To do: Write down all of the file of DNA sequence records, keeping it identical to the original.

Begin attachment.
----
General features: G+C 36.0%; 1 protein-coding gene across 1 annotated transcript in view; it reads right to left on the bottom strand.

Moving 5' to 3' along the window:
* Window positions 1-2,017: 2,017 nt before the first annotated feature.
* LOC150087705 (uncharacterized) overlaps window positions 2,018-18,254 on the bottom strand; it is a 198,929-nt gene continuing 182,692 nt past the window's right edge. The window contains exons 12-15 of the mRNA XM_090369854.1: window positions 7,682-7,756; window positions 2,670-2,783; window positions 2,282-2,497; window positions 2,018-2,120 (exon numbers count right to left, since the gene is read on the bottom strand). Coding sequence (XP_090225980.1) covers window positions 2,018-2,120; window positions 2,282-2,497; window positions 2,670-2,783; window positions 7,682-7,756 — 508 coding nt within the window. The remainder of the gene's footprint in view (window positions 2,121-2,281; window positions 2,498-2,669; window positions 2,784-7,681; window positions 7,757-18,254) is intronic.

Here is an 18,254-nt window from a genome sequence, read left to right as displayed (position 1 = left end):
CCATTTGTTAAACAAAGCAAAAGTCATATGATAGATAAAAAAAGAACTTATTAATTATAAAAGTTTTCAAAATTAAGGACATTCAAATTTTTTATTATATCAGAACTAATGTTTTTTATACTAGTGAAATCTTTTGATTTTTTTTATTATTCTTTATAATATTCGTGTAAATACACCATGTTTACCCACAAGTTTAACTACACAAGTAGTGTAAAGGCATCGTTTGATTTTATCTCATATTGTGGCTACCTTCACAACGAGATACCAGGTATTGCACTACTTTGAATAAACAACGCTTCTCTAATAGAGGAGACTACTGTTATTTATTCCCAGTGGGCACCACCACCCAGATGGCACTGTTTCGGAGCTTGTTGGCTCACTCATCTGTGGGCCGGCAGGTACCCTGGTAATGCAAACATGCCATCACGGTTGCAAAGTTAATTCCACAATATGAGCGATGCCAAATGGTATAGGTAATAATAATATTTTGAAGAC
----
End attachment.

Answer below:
General features: G+C 36.0%; 1 protein-coding gene across 1 annotated transcript in view; it reads right to left on the bottom strand.

Moving 5' to 3' along the window:
* Window positions 1-2,017: 2,017 nt before the first annotated feature.
* LOC150087705 (uncharacterized) overlaps window positions 2,018-18,254 on the bottom strand; it is a 198,929-nt gene continuing 182,692 nt past the window's right edge. The window contains exons 12-15 of the mRNA XM_090369854.1: window positions 7,682-7,756; window positions 2,670-2,783; window positions 2,282-2,497; window positions 2,018-2,120 (exon numbers count right to left, since the gene is read on the bottom strand). Coding sequence (XP_090225980.1) covers window positions 2,018-2,120; window positions 2,282-2,497; window positions 2,670-2,783; window positions 7,682-7,756 — 508 coding nt within the window. The remainder of the gene's footprint in view (window positions 2,121-2,281; window positions 2,498-2,669; window positions 2,784-7,681; window positions 7,757-18,254) is intronic.

Here is an 18,254-nt window from a genome sequence, read left to right as displayed (position 1 = left end):
CCATTTGTTAAACAAAGCAAAAGTCATATGATAGATAAAAAAAGAACTTATTAATTATAAAAGTTTTCAAAATTAAGGACATTCAAATTTTTTATTATATCAGAACTAATGTTTTTTATACTAGTGAAATCTTTTGATTTTTTTTATTATTCTTTATAATATTCGTGTAAATACACCATGTTTACCCACAAGTTTAACTACACAAGTAGTGTAAAGGCATCGTTTGATTTTATCTCATATTGTGGCTACCTTCACAACGAGATACCAGGTATTGCACTACTTTGAATAAACAACGCTTCTCTAATAGAGGAGACTACTGTTATTTATTCCCAGTGGGCACCACCACCCAGATGGCACTGTTTCGGAGCTTGTTGGCTCACTCATCTGTGGGCCGGCAGGTACCCTGGTAATGCAAACATGCCATCACGGTTGCAAAGTTAATTCCACAATATGAGCGATGCCAAATGGTATAGGTAATAATAATATTTTGAAGAC